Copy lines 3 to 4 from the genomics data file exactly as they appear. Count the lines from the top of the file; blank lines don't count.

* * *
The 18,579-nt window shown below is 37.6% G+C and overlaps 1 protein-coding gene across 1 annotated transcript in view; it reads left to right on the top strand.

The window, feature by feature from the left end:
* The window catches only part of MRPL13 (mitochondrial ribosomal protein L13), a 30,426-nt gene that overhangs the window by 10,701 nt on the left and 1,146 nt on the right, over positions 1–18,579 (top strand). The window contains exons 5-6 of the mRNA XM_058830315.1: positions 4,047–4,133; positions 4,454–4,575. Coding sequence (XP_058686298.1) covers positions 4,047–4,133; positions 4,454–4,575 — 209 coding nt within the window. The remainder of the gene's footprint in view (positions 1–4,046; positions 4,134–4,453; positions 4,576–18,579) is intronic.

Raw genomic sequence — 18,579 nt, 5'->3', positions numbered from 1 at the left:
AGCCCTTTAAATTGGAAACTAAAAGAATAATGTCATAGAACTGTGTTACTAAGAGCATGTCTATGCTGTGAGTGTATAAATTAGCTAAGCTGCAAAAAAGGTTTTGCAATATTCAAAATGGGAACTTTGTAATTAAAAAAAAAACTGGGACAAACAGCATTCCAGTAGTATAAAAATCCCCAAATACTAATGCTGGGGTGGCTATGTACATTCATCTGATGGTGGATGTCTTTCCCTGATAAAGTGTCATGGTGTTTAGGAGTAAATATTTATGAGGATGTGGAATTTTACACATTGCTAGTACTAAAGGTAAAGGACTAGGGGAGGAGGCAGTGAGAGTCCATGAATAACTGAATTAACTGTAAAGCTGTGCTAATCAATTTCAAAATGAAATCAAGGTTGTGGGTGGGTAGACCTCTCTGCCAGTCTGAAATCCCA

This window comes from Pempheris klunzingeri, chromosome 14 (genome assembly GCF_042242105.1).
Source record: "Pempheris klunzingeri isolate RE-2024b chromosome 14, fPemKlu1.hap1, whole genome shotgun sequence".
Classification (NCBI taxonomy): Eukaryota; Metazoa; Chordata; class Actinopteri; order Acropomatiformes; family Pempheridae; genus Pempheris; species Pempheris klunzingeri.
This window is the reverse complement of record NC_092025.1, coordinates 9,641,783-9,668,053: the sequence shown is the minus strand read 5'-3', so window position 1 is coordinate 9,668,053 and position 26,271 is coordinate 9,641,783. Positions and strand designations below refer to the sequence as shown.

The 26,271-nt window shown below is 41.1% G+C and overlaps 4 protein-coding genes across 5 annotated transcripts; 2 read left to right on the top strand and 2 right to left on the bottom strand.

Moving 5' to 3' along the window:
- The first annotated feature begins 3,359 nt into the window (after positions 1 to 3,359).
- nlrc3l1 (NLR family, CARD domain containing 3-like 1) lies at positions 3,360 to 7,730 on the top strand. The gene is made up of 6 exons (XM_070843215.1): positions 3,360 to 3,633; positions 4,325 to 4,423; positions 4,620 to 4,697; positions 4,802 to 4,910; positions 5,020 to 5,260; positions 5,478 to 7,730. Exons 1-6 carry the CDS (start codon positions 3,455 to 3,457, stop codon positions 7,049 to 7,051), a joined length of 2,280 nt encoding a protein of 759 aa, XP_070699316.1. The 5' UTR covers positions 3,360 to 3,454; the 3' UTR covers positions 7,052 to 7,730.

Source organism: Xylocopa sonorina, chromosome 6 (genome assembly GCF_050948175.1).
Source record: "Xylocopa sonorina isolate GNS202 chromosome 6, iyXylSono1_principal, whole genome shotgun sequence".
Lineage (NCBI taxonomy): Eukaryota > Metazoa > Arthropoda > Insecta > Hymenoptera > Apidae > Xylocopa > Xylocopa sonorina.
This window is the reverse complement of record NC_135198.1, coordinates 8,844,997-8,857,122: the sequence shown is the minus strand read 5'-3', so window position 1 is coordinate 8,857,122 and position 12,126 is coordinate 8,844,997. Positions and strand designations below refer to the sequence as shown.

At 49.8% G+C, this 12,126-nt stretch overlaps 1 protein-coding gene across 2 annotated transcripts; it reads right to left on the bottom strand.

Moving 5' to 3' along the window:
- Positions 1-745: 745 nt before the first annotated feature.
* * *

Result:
* The window catches only part of MRPL13 (mitochondrial ribosomal protein L13), a 30,426-nt gene that overhangs the window by 10,701 nt on the left and 1,146 nt on the right, over positions 1–18,579 (top strand). The window contains exons 5-6 of the mRNA XM_058830315.1: positions 4,047–4,133; positions 4,454–4,575. Coding sequence (XP_058686298.1) covers positions 4,047–4,133; positions 4,454–4,575 — 209 coding nt within the window. The remainder of the gene's footprint in view (positions 1–4,046; positions 4,134–4,453; positions 4,576–18,579) is intronic.

Raw genomic sequence — 18,579 nt, 5'->3', positions numbered from 1 at the left: